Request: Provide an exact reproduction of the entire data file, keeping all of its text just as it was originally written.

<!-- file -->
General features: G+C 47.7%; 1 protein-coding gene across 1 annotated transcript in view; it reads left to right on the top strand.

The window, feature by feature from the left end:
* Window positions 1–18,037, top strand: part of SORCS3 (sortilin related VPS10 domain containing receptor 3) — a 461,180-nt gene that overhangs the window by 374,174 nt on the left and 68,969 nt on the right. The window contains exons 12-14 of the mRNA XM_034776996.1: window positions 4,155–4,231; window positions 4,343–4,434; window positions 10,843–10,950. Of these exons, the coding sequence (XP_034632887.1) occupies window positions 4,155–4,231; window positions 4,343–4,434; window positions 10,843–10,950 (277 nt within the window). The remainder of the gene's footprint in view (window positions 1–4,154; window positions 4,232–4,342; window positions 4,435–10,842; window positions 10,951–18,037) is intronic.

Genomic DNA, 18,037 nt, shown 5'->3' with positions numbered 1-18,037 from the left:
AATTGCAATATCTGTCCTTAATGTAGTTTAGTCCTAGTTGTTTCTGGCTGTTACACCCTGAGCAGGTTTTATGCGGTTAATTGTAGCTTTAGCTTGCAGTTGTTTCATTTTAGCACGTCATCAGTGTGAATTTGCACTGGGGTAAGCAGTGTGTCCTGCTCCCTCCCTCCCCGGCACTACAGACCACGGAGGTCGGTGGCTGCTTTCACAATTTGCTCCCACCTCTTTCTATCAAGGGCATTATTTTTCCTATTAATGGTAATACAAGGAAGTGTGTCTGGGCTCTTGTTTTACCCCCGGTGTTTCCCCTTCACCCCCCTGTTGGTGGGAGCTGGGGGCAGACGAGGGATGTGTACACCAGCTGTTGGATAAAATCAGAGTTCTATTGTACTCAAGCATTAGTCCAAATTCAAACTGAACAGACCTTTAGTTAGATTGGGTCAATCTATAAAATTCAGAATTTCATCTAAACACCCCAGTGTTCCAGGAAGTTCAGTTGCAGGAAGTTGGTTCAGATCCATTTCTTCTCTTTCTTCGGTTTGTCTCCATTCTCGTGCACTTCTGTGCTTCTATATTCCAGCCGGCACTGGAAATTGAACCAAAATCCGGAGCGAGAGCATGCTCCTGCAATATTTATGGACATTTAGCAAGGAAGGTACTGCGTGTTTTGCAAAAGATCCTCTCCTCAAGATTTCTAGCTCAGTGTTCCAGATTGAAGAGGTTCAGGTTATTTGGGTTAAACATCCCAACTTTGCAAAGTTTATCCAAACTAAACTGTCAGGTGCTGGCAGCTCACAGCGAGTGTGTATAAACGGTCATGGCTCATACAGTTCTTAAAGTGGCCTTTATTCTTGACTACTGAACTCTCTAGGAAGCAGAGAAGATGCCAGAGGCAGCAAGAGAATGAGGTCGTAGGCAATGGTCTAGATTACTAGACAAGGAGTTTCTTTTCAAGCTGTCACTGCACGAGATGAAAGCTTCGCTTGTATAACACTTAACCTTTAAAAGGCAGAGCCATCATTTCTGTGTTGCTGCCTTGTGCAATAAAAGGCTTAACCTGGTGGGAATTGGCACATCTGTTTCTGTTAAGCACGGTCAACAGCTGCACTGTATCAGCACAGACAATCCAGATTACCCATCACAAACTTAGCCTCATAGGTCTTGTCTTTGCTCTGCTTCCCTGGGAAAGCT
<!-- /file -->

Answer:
General features: G+C 47.7%; 1 protein-coding gene across 1 annotated transcript in view; it reads left to right on the top strand.

The window, feature by feature from the left end:
* Window positions 1–18,037, top strand: part of SORCS3 (sortilin related VPS10 domain containing receptor 3) — a 461,180-nt gene that overhangs the window by 374,174 nt on the left and 68,969 nt on the right. The window contains exons 12-14 of the mRNA XM_034776996.1: window positions 4,155–4,231; window positions 4,343–4,434; window positions 10,843–10,950. Of these exons, the coding sequence (XP_034632887.1) occupies window positions 4,155–4,231; window positions 4,343–4,434; window positions 10,843–10,950 (277 nt within the window). The remainder of the gene's footprint in view (window positions 1–4,154; window positions 4,232–4,342; window positions 4,435–10,842; window positions 10,951–18,037) is intronic.

Genomic DNA, 18,037 nt, shown 5'->3' with positions numbered 1-18,037 from the left:
AATTGCAATATCTGTCCTTAATGTAGTTTAGTCCTAGTTGTTTCTGGCTGTTACACCCTGAGCAGGTTTTATGCGGTTAATTGTAGCTTTAGCTTGCAGTTGTTTCATTTTAGCACGTCATCAGTGTGAATTTGCACTGGGGTAAGCAGTGTGTCCTGCTCCCTCCCTCCCCGGCACTACAGACCACGGAGGTCGGTGGCTGCTTTCACAATTTGCTCCCACCTCTTTCTATCAAGGGCATTATTTTTCCTATTAATGGTAATACAAGGAAGTGTGTCTGGGCTCTTGTTTTACCCCCGGTGTTTCCCCTTCACCCCCCTGTTGGTGGGAGCTGGGGGCAGACGAGGGATGTGTACACCAGCTGTTGGATAAAATCAGAGTTCTATTGTACTCAAGCATTAGTCCAAATTCAAACTGAACAGACCTTTAGTTAGATTGGGTCAATCTATAAAATTCAGAATTTCATCTAAACACCCCAGTGTTCCAGGAAGTTCAGTTGCAGGAAGTTGGTTCAGATCCATTTCTTCTCTTTCTTCGGTTTGTCTCCATTCTCGTGCACTTCTGTGCTTCTATATTCCAGCCGGCACTGGAAATTGAACCAAAATCCGGAGCGAGAGCATGCTCCTGCAATATTTATGGACATTTAGCAAGGAAGGTACTGCGTGTTTTGCAAAAGATCCTCTCCTCAAGATTTCTAGCTCAGTGTTCCAGATTGAAGAGGTTCAGGTTATTTGGGTTAAACATCCCAACTTTGCAAAGTTTATCCAAACTAAACTGTCAGGTGCTGGCAGCTCACAGCGAGTGTGTATAAACGGTCATGGCTCATACAGTTCTTAAAGTGGCCTTTATTCTTGACTACTGAACTCTCTAGGAAGCAGAGAAGATGCCAGAGGCAGCAAGAGAATGAGGTCGTAGGCAATGGTCTAGATTACTAGACAAGGAGTTTCTTTTCAAGCTGTCACTGCACGAGATGAAAGCTTCGCTTGTATAACACTTAACCTTTAAAAGGCAGAGCCATCATTTCTGTGTTGCTGCCTTGTGCAATAAAAGGCTTAACCTGGTGGGAATTGGCACATCTGTTTCTGTTAAGCACGGTCAACAGCTGCACTGTATCAGCACAGACAATCCAGATTACCCATCACAAACTTAGCCTCATAGGTCTTGTCTTTGCTCTGCTTCCCTGGGAAAGCT